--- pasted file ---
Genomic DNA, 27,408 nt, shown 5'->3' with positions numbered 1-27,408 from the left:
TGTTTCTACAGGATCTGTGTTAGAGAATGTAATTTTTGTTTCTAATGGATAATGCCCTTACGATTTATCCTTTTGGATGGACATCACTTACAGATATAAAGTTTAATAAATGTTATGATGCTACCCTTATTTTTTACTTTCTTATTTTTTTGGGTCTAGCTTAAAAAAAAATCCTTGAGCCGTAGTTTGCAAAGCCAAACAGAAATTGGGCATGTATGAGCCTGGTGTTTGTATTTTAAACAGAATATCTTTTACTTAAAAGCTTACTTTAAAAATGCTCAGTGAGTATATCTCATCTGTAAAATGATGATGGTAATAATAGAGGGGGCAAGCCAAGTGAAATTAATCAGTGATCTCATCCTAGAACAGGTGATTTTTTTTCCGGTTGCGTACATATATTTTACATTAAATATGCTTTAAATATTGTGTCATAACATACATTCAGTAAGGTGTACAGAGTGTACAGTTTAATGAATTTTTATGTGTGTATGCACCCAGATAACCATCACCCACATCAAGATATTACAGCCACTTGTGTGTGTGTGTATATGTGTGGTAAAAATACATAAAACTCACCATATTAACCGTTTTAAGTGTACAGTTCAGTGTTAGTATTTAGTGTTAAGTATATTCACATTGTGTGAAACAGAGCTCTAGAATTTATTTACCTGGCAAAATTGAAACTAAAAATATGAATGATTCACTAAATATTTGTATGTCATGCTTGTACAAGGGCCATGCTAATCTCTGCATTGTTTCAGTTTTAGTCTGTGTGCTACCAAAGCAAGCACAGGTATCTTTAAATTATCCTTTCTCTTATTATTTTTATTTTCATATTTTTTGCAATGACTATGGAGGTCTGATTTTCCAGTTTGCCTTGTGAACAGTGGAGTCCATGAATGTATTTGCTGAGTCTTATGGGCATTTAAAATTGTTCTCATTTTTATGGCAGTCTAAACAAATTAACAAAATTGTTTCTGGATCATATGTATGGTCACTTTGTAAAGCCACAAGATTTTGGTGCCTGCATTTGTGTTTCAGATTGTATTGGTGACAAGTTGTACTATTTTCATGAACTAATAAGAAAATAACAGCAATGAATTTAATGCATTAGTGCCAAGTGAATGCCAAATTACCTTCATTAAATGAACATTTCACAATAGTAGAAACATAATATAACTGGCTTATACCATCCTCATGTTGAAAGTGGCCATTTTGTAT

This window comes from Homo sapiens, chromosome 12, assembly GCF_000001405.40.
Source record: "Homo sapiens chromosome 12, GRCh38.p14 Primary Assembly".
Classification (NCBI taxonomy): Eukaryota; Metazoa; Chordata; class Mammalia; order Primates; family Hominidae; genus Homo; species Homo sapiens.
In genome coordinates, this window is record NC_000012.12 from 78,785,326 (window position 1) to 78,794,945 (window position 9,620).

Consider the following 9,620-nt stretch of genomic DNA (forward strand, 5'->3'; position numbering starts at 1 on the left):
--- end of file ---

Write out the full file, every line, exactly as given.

Genomic DNA, 27,408 nt, shown 5'->3' with positions numbered 1-27,408 from the left:
TGTTTCTACAGGATCTGTGTTAGAGAATGTAATTTTTGTTTCTAATGGATAATGCCCTTACGATTTATCCTTTTGGATGGACATCACTTACAGATATAAAGTTTAATAAATGTTATGATGCTACCCTTATTTTTTACTTTCTTATTTTTTTGGGTCTAGCTTAAAAAAAAATCCTTGAGCCGTAGTTTGCAAAGCCAAACAGAAATTGGGCATGTATGAGCCTGGTGTTTGTATTTTAAACAGAATATCTTTTACTTAAAAGCTTACTTTAAAAATGCTCAGTGAGTATATCTCATCTGTAAAATGATGATGGTAATAATAGAGGGGGCAAGCCAAGTGAAATTAATCAGTGATCTCATCCTAGAACAGGTGATTTTTTTTCCGGTTGCGTACATATATTTTACATTAAATATGCTTTAAATATTGTGTCATAACATACATTCAGTAAGGTGTACAGAGTGTACAGTTTAATGAATTTTTATGTGTGTATGCACCCAGATAACCATCACCCACATCAAGATATTACAGCCACTTGTGTGTGTGTGTATATGTGTGGTAAAAATACATAAAACTCACCATATTAACCGTTTTAAGTGTACAGTTCAGTGTTAGTATTTAGTGTTAAGTATATTCACATTGTGTGAAACAGAGCTCTAGAATTTATTTACCTGGCAAAATTGAAACTAAAAATATGAATGATTCACTAAATATTTGTATGTCATGCTTGTACAAGGGCCATGCTAATCTCTGCATTGTTTCAGTTTTAGTCTGTGTGCTACCAAAGCAAGCACAGGTATCTTTAAATTATCCTTTCTCTTATTATTTTTATTTTCATATTTTTTGCAATGACTATGGAGGTCTGATTTTCCAGTTTGCCTTGTGAACAGTGGAGTCCATGAATGTATTTGCTGAGTCTTATGGGCATTTAAAATTGTTCTCATTTTTATGGCAGTCTAAACAAATTAACAAAATTGTTTCTGGATCATATGTATGGTCACTTTGTAAAGCCACAAGATTTTGGTGCCTGCATTTGTGTTTCAGATTGTATTGGTGACAAGTTGTACTATTTTCATGAACTAATAAGAAAATAACAGCAATGAATTTAATGCATTAGTGCCAAGTGAATGCCAAATTACCTTCATTAAATGAACATTTCACAATAGTAGAAACATAATATAACTGGCTTATACCATCCTCATGTTGAAAGTGGCCATTTTGTAT

This window comes from Homo sapiens, chromosome 12, assembly GCF_000001405.40.
Source record: "Homo sapiens chromosome 12, GRCh38.p14 Primary Assembly".
Classification (NCBI taxonomy): Eukaryota; Metazoa; Chordata; class Mammalia; order Primates; family Hominidae; genus Homo; species Homo sapiens.
In genome coordinates, this window is record NC_000012.12 from 78,785,326 (window position 1) to 78,794,945 (window position 9,620).

Consider the following 9,620-nt stretch of genomic DNA (forward strand, 5'->3'; position numbering starts at 1 on the left):